it’s a toss up.

On Saturday morning, I got up early to drive over an hour to get to a swimming hole near Allentown PA. Swimming hole sounded weird, but that’s exactly what it was. A place called Dutch Springs I’m guessing was quarry at one point in it’s life. Their website is geared toward scuba diving but had one tiny paragraph about swimming. When I called the day before, they said I could use the whole hole to swim. It’s 1.3 miles around the perimeter of the water. Just after 9 am I pulled into the empty parking lot. I was instantly happy about that. When I walked up to the entrance, I reverified that I was able to swim there. I paid my entrance fee and was told to pull my car through the gate. I turned left as instructed to get as close to the water as possible (opposite of  the Clark W Griswald technique). To my surprise, the place was packed! My happiness quickly turned into something else. I got out of the car to see how big the place was, and everyone there had scuba gear and seemed comfortable being there. I read the posted rules by the water entrance and walked around to see if there were any more (which there weren’t). I scanned the water and saw one swimmer way out in the distance. I was intimidated by how big the water surface was, but walked back to the car to get my wetsuit on anyway. I knew I couldn’t get in the truck and drive away and feel good about myself, so I went to the passenger side to get dressed so there was no temptation to do so.

In went one leg, then the other, the first arm went in like I’ve been putting on wet suits my whole life. I had a little trouble with the second arm and could quite figure out why. Finally, in it slipped. Now, to zip up the back…. Hmmm, the zipper is in front. I put in on backwards! I took it off just as quickly. Any swim cred I would have had, quickly disappeared.

A few encouraging thoughts and a couple of minutes later, I was walking to the entrance (with my suit on correctly). I stopped to ask a group of people there, what the markers were for and if there was anything I needed to be careful of. A woman with her son were at the entrance waiting for her other son (who was diving), and she wished me luck and to have fun. I told her I didn’t know if I was going to last 10 minutes or 2 hours, but hoped to see her later rather than sooner. There were wooden steps leading into the water and went down much further than I needed. I saw a group of divers to my right and decided to stay far left to get out beyond them before I started swimming. A combination of a doggie paddle and occasional backstroke took me to the longest part of the pool away from the divers (about .4 miles long). I waited (and waded) there for a few minutes trying to get the nerve to put my face in the water and start swimming. I don’t know why I was so nervous, it’s impossible to stay under water with my suit and swim cap. I could turn over and lay motionless, close my eyes and feel like I was on the beach. My face would never submerge. The only thing I would feel were the waves. With high winds yesterday, the surface of the water had pretty decent waves (probably 1 – 1  1/2 foot swells). A few deep breaths and the thought of chickening out in November were enough to get me going. Once I took one stroke, I knew I’d be OK and didn’t stop for over an hour. I’m guessing I swam 1.5 miles and felt really good about myself. My breathing was good, my sighting was good and my energy was seemingly endless. I concentrated on taking my time and took a really slow strokes. After 4 laps I had to get back to where I got in.  This time, I swam as confidently as had been doing all day. About 40 feet from the exit, I noticed divers below and in front of me and navigated around them. What a different experience on the way back in. On the way out, it was survival and overcoming fear, on the way back in, it was confidence and awareness.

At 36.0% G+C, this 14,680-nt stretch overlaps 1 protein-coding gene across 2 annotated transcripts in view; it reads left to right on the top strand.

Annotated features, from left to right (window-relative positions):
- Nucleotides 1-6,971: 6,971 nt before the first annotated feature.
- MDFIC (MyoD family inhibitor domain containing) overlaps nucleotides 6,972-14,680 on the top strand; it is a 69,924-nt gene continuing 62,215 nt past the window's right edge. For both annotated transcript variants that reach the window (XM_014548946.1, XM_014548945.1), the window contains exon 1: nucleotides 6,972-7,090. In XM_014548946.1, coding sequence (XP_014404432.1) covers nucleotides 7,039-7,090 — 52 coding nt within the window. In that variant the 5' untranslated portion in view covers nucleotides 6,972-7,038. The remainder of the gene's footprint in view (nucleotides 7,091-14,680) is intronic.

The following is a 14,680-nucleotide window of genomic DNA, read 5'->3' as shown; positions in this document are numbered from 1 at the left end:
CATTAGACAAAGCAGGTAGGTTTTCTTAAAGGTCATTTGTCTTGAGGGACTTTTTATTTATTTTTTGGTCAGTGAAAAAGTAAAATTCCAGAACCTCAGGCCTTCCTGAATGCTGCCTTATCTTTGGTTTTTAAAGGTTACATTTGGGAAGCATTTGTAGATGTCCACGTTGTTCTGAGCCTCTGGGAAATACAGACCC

I got back to the dock and the woman was still sitting there, her little boy saw me and smiled. He looked back at his mom, like “there he is”. My feet weren’t very steady, so I took the stair climb slowly. She smiled and said “that was almost two hours, you should feel good about that”, and I did. I strutted back to the car with my head held high and shoulders swaying. I’m not sure if I’m more excited about overcoming the fear, or having confidence in knowing I will complete the 2.4 mile swim next month.

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